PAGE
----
The first legacy test in the suite is the first version of our 3DPM benchmark. This is the ultimate naïve version of the code, as if it was written by scientist with no knowledge of how computer hardware, compilers, or optimization works (which in fact, it was at the start). This represents a large body of scientific simulation out in the wild, where getting the answer is more important than it being fast (getting a result in 4 days is acceptable if it’s correct, rather than sending someone away for a year to learn to code and getting the result in 5 minutes).

In this version, the only real optimization was in the compiler flags (-O2, -fp:fast), compiling it in release mode, and enabling OpenMP in the main compute loops. The loops were not configured for function size, and one of the key slowdowns is false sharing in the cache. It also has long dependency chains based on the random number generation, which leads to relatively poor performance on specific compute microarchitectures.

3DPM v1 can be downloaded with our 3DPM v2 code here: 3DPMv2.1.rar (13.0 MB)

3DPM v1 Single Threaded3DPM v1 Multi-Threaded

x264 HD 3.0: Older Transcode Test

This transcoding test is super old, and was used by Anand back in the day of Pentium 4 and Athlon II processors. Here a standardized 720p video is transcoded with a two-pass conversion, with the benchmark showing the frames-per-second of each pass. This benchmark is single-threaded, and between some micro-architectures we seem to actually hit an instructions-per-clock wall.

x264 HD 3.0 Pass 1x264 HD 3.0 Pass 2

CPU Performance: Encoding Tests Gaming: World of Tanks enCore
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  • romrunning - Monday, February 11, 2019 - link

    It may just be me, but all of the links on the "Pages In This Review" at the bottom of the main page simply return me to the main page. Reply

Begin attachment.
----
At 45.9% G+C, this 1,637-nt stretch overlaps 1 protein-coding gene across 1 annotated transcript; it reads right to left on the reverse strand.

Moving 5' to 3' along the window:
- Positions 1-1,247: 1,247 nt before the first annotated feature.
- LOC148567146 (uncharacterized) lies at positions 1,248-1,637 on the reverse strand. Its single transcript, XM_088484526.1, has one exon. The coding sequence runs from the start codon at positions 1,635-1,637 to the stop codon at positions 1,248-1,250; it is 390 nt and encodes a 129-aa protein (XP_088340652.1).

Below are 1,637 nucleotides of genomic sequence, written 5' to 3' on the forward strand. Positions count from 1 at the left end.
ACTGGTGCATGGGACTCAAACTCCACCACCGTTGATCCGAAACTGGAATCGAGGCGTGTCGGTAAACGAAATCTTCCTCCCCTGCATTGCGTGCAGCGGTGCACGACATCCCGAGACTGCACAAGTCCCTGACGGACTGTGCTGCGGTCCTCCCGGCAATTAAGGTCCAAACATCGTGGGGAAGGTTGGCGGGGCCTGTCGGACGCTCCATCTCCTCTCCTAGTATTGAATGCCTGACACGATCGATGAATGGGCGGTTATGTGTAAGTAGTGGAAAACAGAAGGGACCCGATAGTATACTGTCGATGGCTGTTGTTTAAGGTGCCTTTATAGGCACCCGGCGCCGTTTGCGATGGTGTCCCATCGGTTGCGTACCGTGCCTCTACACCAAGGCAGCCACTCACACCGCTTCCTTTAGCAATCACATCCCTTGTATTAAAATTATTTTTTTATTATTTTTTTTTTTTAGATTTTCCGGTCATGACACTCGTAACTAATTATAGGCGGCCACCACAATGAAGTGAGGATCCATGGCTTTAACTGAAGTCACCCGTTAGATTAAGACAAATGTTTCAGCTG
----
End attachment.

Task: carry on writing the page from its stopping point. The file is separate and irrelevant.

• romrunning - Monday, February 11, 2019 - link

    But the drop-down to the specific page works as expected. Reply
  • evilspoons - Monday, February 11, 2019 - link

    It's definitely not just you. I spent a few tries wondering what I was doing wrong and re-read the start of the article until I tried the drop-down menu instead of the links. Reply
  • Ian Cutress - Monday, February 11, 2019 - link

    That's my fault, as the hyperlinks need to be manually added. I had messed up the part of the URL after the /show/13945. It should be fixed now. Reply
  • Kevin G - Monday, February 11, 2019 - link

    I noticed this as well. Reply
  • meltdowner - Monday, February 11, 2019 - link

    R5 2600 all day. These are nice processors for smaller machines, though. Reply
  • GigaCat - Monday, February 11, 2019 - link

    Heck, even a 2600 can sit comfortably in a HTPC with low-profile cooling. Reply
  • IGTrading - Monday, February 11, 2019 - link

    Thank you Ian for a good review.

    I completely agree with the conclusion that the 2300X makes perfect sense, but the 2500X is harder to place in the picture ...

    On the other hand, despite 2400G and the 2500X have the same TDP, if I look at the graph with full load power consumption, I can clearly see that the latter has a very generous thermal limit, compared with the 2400G where the thermal envelope seems to be very strictly limited.

    Meaning OEMs will probably be able to use the 2500X for cheaper gaming systems where auto-overclocking is used as a feature and AMD will thus be able to offer something better for a lower price.

    This also allows AMD to push AM4 harder on the market, giving itself the opportunity to future upgrades for AM4 buyers.

    So the 2500X will show considerably better performance than the 2400G despite the similar config (minus the iGPU) while not cannibalizing the 2600 nor the 2400G.

    If AMD manages to sell more 2500X through OEMs, AMD also builds a future upgrade market for itself, unlike Intel that will likely push buyers into purchasing new machines.
    Reply
  • dromoxen - Monday, February 11, 2019 - link

    ppl buying these CPUs are not the sort to be upgrading the CPU.. to most the computer is a closed box and is upgraded as a whole . I do wonder where all these cores are going .. I mean its great to have 4 6 8 cores with another 8 hyperthreads .. but who is using all that power ? Lets make 4 cores the absolute limit , unless you have a Govt permit to purchase more. Reply
  • GreenReaper - Monday, February 11, 2019 - link

    Browsers have been getting a lot better at using multiple cores, and websites surely do enough in the background nowadays to justify the effort. Reply